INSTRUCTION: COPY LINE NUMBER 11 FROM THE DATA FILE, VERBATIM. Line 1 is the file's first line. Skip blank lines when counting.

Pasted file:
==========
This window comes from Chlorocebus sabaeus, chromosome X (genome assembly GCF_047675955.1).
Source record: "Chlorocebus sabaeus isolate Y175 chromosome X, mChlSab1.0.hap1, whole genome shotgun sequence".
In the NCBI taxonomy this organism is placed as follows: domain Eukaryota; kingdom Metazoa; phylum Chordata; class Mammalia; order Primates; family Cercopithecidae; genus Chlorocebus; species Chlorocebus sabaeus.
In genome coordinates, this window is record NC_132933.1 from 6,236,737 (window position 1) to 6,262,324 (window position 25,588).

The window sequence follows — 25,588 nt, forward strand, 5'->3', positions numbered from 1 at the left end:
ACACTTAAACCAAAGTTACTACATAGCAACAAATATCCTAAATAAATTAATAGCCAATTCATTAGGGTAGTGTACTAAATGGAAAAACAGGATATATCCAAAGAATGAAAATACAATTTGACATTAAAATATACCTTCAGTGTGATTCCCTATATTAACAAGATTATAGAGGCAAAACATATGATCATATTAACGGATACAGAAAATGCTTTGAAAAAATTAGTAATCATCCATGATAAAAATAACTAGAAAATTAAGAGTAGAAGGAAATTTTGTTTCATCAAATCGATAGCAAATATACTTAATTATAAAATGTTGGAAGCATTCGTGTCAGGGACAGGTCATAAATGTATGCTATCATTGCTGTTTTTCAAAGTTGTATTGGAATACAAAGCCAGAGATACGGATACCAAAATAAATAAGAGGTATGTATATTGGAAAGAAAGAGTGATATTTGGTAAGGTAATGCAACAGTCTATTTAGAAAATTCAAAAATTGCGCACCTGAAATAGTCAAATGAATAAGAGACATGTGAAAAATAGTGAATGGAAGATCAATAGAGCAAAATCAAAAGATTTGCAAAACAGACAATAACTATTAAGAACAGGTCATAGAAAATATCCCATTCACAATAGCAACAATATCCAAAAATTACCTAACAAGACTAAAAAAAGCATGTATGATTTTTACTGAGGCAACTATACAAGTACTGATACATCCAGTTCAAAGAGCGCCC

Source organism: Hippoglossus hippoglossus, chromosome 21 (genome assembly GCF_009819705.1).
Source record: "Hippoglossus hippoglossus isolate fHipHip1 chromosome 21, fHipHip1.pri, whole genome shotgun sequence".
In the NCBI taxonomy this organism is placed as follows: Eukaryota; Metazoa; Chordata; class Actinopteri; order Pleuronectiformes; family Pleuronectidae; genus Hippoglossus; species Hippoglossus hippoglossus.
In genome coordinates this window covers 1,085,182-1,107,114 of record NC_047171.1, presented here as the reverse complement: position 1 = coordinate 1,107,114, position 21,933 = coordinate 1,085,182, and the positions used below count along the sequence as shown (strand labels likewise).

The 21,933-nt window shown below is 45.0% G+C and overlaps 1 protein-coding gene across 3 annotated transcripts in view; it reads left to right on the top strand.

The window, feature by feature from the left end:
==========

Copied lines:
The 21,933-nt window shown below is 45.0% G+C and overlaps 1 protein-coding gene across 3 annotated transcripts in view; it reads left to right on the top strand.